News & Politics

What It’s Like to Be Told You Have Cancer—Kind Of

The author with three of her grandkids. “How could I complain?” Photograph Courtesy of Ann Cochran.

I have cancer—kind of. After routine blood work for a physical, my internist winced and told me my white-blood-cell count was elevated enough for a hematology referral. “At least he’s not an oncologist,” I said. His expression beat his reply—that hematology and oncology go hand in hand.

Because frightening test results often turn out to be insignificant, this news didn’t worry me much. Still, I gave mortality some thought. Assessing my life and given my age, 64, death wouldn’t be tragic. I have a wonderful family and am “La La” to six grandchildren. Like everyone, I’ve had tough breaks. My mom died when I was 26, and I’ve been divorced twice. I finally hit the marriage jackpot with Chuck. We share faith, travel, and good health insurance. I’ve volunteered in the White House and at Walter Reed. How could I complain if my time was up? With belief in a supernatural adventure ahead, I felt surprisingly peaceful.

When Chuck and I arrived to meet with Dr. Paul Thambi, our anxiety spiked as we saw, in huge letters, AQUILINO CANCER CENTER. Were we sure I had cancer? Too late—I’d crossed over. Dr. Thambi reminded me of Anderson Cooper: stylish, smart, gentle sense of humor. He explained my test results, praising my hemoglobin and platelets. The lymphoma I had was “most likely” nonaggressive. Determining the type would take more blood work, PET and CAT scans, a bone-marrow biopsy. I called the radiology center, anxious about feeling claustrophobic in the machines, and wondered about taking Valium beforehand. “Bring your Valium and take it here if you like,” a staffer said. “But don’t worry. We’re not putting you in a coffin or anything—it’s open.” I laughed.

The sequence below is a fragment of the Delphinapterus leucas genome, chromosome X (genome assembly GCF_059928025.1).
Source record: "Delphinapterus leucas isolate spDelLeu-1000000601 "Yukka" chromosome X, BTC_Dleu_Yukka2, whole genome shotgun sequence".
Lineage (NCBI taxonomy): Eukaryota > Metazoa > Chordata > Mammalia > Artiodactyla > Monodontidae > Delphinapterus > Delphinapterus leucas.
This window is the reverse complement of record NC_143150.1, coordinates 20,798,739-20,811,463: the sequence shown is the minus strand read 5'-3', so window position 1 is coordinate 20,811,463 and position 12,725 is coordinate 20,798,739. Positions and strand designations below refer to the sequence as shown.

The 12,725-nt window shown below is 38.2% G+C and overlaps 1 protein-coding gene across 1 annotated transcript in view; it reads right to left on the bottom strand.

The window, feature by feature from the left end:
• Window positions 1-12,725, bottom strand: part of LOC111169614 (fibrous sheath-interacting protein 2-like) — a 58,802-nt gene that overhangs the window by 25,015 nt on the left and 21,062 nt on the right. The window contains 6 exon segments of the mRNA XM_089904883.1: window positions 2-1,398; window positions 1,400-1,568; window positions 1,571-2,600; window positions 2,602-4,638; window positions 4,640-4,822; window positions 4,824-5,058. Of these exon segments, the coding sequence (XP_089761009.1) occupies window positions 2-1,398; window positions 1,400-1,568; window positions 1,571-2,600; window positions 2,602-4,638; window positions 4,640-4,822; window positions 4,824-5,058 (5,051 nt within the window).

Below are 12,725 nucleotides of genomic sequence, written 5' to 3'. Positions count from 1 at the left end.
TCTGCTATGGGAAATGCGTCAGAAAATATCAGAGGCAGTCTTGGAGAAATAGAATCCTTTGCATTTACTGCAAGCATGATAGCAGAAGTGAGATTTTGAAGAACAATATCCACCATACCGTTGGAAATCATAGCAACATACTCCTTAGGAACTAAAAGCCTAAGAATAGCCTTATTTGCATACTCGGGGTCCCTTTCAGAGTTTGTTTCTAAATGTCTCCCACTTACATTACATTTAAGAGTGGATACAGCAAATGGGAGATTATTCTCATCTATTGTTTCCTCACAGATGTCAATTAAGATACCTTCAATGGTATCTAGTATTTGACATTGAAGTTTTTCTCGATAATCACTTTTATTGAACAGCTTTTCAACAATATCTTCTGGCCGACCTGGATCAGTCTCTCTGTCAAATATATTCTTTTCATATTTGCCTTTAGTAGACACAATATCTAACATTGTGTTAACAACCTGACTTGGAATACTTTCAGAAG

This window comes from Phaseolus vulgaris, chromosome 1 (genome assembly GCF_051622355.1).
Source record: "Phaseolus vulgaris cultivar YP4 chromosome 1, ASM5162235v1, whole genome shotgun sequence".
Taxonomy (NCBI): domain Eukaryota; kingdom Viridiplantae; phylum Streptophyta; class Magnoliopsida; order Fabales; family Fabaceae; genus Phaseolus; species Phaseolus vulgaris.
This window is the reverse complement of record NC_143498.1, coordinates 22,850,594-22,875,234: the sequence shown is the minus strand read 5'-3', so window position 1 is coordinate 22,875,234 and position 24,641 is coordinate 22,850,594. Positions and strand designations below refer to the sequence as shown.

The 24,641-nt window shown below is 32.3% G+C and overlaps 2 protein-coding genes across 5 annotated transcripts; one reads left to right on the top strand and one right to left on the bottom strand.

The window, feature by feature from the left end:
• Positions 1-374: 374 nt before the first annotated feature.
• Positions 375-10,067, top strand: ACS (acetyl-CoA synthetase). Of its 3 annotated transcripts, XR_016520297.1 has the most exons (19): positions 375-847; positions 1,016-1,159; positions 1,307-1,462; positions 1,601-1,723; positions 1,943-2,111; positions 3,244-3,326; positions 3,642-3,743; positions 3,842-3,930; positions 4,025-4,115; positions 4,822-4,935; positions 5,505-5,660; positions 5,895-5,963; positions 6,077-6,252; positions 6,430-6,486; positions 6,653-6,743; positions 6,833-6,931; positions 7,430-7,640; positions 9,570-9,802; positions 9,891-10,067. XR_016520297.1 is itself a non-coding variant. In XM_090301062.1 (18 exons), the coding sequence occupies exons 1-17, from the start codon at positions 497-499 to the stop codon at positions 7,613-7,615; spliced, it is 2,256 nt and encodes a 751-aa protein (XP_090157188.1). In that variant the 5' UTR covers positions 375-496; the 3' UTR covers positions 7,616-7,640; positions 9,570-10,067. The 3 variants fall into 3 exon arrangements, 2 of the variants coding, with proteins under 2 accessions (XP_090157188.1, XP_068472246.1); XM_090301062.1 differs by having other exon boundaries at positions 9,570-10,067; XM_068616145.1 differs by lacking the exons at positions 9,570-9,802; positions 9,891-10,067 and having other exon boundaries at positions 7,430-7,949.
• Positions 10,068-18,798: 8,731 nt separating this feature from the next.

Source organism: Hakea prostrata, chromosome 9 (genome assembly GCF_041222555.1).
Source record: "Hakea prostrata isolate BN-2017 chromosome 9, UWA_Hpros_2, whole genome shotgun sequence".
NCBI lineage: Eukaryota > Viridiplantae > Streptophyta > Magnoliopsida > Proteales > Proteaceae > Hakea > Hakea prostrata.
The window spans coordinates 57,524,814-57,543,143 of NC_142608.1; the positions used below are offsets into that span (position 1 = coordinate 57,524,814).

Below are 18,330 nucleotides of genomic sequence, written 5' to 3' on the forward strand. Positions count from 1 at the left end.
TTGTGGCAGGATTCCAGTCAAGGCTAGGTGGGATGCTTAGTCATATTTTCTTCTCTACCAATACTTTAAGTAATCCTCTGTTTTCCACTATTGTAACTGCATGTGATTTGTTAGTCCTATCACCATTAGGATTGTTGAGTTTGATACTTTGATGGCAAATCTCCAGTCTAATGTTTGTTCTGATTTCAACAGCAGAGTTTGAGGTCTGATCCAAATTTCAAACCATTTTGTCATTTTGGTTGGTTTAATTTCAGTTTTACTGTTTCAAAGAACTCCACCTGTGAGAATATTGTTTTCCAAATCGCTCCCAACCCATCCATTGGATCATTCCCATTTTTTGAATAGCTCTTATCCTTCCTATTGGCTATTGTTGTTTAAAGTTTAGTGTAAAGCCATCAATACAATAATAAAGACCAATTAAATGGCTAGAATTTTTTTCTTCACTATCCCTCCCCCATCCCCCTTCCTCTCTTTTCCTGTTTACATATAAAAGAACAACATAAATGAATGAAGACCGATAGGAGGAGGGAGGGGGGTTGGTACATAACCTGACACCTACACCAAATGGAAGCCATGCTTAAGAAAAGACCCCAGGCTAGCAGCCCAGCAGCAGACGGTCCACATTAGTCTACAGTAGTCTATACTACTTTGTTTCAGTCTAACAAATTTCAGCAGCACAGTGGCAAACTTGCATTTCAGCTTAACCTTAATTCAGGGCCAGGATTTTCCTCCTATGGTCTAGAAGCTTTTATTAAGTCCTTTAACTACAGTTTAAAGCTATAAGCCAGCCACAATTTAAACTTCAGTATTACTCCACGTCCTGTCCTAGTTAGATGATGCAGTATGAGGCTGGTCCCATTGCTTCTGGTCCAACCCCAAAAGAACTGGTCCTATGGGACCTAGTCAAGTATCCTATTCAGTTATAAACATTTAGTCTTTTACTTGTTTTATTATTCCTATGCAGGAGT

As casual as I tried to be, I was a wreck the morning we went to hear the blood-work and scan results. Dr. Thambi presented possible bad news, but there was still a chance I had a “good” lymphoma. The bone-marrow biopsy would tell the tale. As he perused his schedule, I begged him to do it that day: “You made the mistake of telling me it would take you only five minutes. Please find five minutes today.” With a smile, he said no one had ever pleaded for this before. We could return in three hours.

What sounded like a horror show—extracting marrow and a bit of bone from the pelvis—turned out to be a non-event, mainly because the doctor patiently narrated every step. Nothing hurt. Lying on my stomach, pillow under my arms, I could have read my e-mail. The lymphoma did turn out to be nonaggressive (“indolent”) splenic marginal zone. Chances are that someday, symptoms or blood-test results will prompt well-tolerated treatment. Dr. Thambi promises “no hair loss, no nausea.” For now, I’ll live my life and schedule quarterly appointments. Monitoring aside, I’m not so different from anyone my age. A health problem may arise, and I’ll have to deal with it.

Two days after the biopsy, with Chuck away, I was to remove the bandage and make sure the site wasn’t irritated. Nervous, partly because it would be hard to see, I headed to the doctor’s office for assistance. No appointment, no problem. “You have support here,” the receptionist said. A nurse walked me back to the infusion area and, with a hug, told me everything looked fine. I exhaled and recorded a mental image of this place that I might frequent someday. It didn’t look so scary, but my steps into that room felt as momentous as a lunar landing.

I have cancer, but not today.

This article appears in the May 2017 issue of Washingtonian.

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